One of the principal yardsticks used to gauge the health of an economy is the state of its financial services, especially banking. As we enter the second quarter of the year, we are pleased to be able to say that Africa’s banking sector is in robust health and reflects fairly accurately the general state of African economies – give or take the odd exceptions.
HSBC, the world’s largest bank, has been steadily expanding its footprint over the continent and has now established a presence in Kenya, no doubt as a forward position from where to expand further into the sub-region. Where the big boys lead, others follow and we are already seeing an increase in the amount of foreign funds dedicated to the African financial sector.
Banks, by and large, do not function in isolation from the economies in which they are located. The expansion of the banking sector usually presages an expansion of the domestic economy; and the presence of global giants such as HSBC is a clear indication that foreign multinationals are targeting Africa today much in the manner in which they aimed for the Chinese market some 15 or 20 years ago.
Equally encouraging has been the performance of local banks. The sector has been quick in adapting technology to its own particular needs and in many ways the industry is some way ahead of the rest of the economy. Over recent years, the organisational, management and innovative skills displayed by the local banks have been outstanding. This is particularly so in a region where the business environment still has a long way to go before it can reach parity with other emerging nations but the lead given by the banks is slowly but surely changing the climate for the better.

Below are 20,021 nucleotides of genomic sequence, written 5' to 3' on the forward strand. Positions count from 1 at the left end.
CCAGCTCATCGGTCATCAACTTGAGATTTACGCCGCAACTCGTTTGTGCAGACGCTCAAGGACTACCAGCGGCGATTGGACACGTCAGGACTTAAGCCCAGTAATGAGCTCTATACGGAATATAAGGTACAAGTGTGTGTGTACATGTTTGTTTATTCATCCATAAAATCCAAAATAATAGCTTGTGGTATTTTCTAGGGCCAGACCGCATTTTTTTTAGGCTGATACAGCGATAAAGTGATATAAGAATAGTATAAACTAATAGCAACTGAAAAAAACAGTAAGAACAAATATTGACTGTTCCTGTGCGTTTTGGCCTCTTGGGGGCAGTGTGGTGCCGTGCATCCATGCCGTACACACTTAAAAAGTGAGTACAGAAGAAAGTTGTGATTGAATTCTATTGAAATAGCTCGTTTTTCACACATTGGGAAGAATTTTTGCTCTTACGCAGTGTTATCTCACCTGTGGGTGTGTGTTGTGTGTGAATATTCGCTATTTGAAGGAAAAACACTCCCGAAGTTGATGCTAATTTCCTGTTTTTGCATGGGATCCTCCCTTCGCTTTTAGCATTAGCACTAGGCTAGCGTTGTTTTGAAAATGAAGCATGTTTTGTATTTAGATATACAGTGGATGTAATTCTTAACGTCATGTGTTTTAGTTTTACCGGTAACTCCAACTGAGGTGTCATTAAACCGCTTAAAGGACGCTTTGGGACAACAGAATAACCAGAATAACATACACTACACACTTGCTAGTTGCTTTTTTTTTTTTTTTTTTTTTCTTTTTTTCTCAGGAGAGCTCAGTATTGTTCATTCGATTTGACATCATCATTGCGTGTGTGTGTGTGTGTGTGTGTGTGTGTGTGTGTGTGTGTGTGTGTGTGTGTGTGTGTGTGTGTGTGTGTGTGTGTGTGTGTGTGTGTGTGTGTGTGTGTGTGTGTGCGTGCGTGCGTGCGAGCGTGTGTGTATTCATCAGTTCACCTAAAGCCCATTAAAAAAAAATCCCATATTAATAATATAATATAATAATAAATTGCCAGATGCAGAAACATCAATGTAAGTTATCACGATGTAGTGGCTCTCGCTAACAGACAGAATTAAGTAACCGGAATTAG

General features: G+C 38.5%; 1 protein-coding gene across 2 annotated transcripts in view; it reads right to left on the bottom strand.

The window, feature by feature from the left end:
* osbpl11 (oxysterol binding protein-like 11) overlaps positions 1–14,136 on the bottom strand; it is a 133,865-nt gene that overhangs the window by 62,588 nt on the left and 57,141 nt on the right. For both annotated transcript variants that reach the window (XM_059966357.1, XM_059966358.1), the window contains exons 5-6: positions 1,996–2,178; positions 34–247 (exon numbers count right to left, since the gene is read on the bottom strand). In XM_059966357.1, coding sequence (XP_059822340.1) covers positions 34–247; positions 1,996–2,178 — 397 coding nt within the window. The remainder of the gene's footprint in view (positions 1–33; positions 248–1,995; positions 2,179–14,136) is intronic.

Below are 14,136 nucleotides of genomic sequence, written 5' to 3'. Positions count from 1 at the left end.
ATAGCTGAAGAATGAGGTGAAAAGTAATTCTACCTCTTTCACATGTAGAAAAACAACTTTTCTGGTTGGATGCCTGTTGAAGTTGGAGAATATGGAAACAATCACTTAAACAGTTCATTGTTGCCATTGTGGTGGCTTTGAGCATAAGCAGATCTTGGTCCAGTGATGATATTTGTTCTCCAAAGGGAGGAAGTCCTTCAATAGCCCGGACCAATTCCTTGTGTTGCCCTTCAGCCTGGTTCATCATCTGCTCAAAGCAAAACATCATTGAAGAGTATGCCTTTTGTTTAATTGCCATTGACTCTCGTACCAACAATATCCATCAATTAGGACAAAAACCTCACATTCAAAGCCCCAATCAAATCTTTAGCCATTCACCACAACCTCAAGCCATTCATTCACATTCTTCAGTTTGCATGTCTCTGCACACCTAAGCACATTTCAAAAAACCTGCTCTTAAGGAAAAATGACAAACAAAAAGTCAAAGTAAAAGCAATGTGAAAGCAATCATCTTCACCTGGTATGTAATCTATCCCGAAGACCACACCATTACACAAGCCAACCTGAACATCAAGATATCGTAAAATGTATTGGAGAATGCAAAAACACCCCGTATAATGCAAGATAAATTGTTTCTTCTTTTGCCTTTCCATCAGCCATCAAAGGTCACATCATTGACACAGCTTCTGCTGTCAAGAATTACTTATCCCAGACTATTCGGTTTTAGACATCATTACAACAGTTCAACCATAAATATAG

In this issue, we focus on the very exciting developments taking place in East Africa. Regional integration of the five countries (Kenya, Uganda, Tanzania, Rwanda and Burundi) is progressing at a rapid pace but nothing is integrating faster than in the banking sector. There has been a slew of expansions, acquisitions and mergers as the industry positions itself to service the anticipated acceleration in growth for this region.
Uganda is now all set to become an oil-producing state and South Sudan, another oil producer, is on schedule to become the world’s newest nation in a few months’ time.
It seems certain that South Sudan will look more to East Africa rather than Khartoum for development partners. After almost half a century of war, the country’s infrastructural needs, if nothing else, are enormous, thereby presenting mouthwatering opportunities for the manufacturing, construction and financial industries in the neighbouring states.
While capital markets in ‘middle Africa’ are still small and sometimes rudimentary, considerable progress is also being made in this area. Many African exchanges now have state-of-the-art platforms that speed up trading by a very significant factor and an increasing number of companies are listing on hitherto sluggish exchanges. We look at the newly established Rwanda Stock Exchange – a welcome addition to the African family of bourses.
Drama and excitement
There is always plenty of drama and excitement when it comes to Nigerian banking but no one has generated more controversy in recent times than the mild-mannered, soft-spoken and thoroughly cultured central bank governor, Maalam Lamido Sanusi. When he took the big axe to some of the country’s worst-performing banks and hauled household names into court, what a furore erupted. For his act of courage in the teeth of ferocious opposition, Sanusi has received several international citations, the latest coming from The Banker magazine. We look at the man behind the myth.
Some of the massive infrastructure projects around the world would not have been possible without recourse to the huge pools of finance that sovereign wealth funds provide. But these funds remain something of a mystery to many, especially in Africa. Our lead feature this month sets out to explain these funds and why they are becoming more relevant to Africa.
As always, we present a broad sweep of African stock markets – including in Egypt, where the market, shut down during and immediately following the revolution, is now open for business. Finally, the ‘African Banker’s World’ section of shorter items reflects a busy first quarter for the continent’s industry. If this trend persists, 2011 will be something of a watershed for Africa’s banking industry.